Recovery from a spiral is simple if you realize that you are not in a spin:
  • Close the throttle. This will reduce the amount of speed gained in the spiral and the recovery (as speed is your greatest enemy here).
  • Roll the wings level. Most spirals will occur at odd attitudes, and the quickest way to stop the spiraling motion is to roll those wings level with the ailerons (this point is important because you use the rudder to roll out of a spin).
  • Ease out of the dive. Do this by pulling back on the control column in a nice fluid motion that isn't too quick. If you pull back too quickly you might stall and enter another spiral, blackout, or just plain break the aircraft.
  • Only apply power when you are sure doing so will not exceed the airspeed limits of the aircraft.
If you were to use the rudder to recover, thinking it was a spin, you would probably damage the aircraft and make the spiral even worse. Be careful!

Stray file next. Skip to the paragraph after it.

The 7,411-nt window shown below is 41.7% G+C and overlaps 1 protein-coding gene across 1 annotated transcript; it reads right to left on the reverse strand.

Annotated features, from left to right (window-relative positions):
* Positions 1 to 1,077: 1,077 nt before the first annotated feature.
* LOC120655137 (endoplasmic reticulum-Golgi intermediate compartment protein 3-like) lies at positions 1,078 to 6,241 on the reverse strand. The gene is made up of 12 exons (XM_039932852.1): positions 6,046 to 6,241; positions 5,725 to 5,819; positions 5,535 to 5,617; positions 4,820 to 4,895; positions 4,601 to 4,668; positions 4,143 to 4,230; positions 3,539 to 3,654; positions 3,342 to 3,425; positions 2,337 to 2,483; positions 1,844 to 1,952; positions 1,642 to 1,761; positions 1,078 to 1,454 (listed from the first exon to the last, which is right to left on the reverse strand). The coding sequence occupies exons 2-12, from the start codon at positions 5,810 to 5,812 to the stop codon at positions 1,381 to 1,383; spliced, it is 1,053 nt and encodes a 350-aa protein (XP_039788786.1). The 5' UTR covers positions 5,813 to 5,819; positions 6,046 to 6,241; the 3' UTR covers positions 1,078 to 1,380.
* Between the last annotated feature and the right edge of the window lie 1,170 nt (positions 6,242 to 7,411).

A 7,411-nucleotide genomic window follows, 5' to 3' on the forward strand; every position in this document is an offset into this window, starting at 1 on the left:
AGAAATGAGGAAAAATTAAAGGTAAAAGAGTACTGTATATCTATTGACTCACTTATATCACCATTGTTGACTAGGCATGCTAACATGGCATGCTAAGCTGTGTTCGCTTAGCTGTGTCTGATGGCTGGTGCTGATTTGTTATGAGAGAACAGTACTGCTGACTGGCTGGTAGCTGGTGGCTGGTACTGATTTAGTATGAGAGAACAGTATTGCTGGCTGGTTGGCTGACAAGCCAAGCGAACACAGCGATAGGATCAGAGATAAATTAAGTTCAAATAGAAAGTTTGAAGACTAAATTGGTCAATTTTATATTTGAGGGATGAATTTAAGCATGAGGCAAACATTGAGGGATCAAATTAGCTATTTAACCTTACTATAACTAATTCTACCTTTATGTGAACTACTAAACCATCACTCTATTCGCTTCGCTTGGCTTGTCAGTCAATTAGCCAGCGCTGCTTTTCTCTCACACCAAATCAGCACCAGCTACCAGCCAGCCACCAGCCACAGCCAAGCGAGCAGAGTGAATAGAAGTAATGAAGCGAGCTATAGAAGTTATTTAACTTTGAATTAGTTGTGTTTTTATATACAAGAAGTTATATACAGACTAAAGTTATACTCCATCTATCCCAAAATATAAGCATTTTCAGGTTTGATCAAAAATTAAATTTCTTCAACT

Spi"ral (?), a. [Cf. F. spiral. See Spire a winding line.]

1.

Winding or circling round a center or pole and gradually receding from it; as, the spiral curve of a watch spring.

2.

Winding round a cylinder or imaginary axis, and at the same time rising or advancing forward; winding like the thread of a screw; helical.

3. Geom.

Of or pertaining to a spiral; like a spiral.

Spiral gear, or Spiral wheel Mach., a gear resembling in general a spur gear, but having its teeth cut at an angle with its axis, or so that they form small portions of screws or spirals. -- Spiral gearing, a kind of gearing sometimes used in light machinery, in which spiral gears, instead of bevel gears, are used to transmit motion between shafts that are not parallel. -- Spiral operculum, an operculum whih has spiral lines of growth. -- Spiral shell, any shell in which the whorls form a spiral or helix. -- Spiral spring. See the Note under Spring, n., 4.

 

© Webster 1913.


Spi"ral (?), n. [Cf. F. spirale. See Spiral, a.]

1. Geom.

A plane curve, not reentrant, described by a point, called the generatrix, moving along a straight line according to a mathematical law, while the line is revolving about a fixed point called the pole. Cf. Helix.

2.

Anything which has a spiral form, as a spiral shell.

Equiangular spiral,a plane curve which cuts all its generatrices at the same angle. Same as Logarithmic spiral, under Logarithmic. -- Spiral of Archimedes, a spiral the law of which is that the generatrix moves uniformly along the revolving line, which also moves uniformly.

 

© Webster 1913.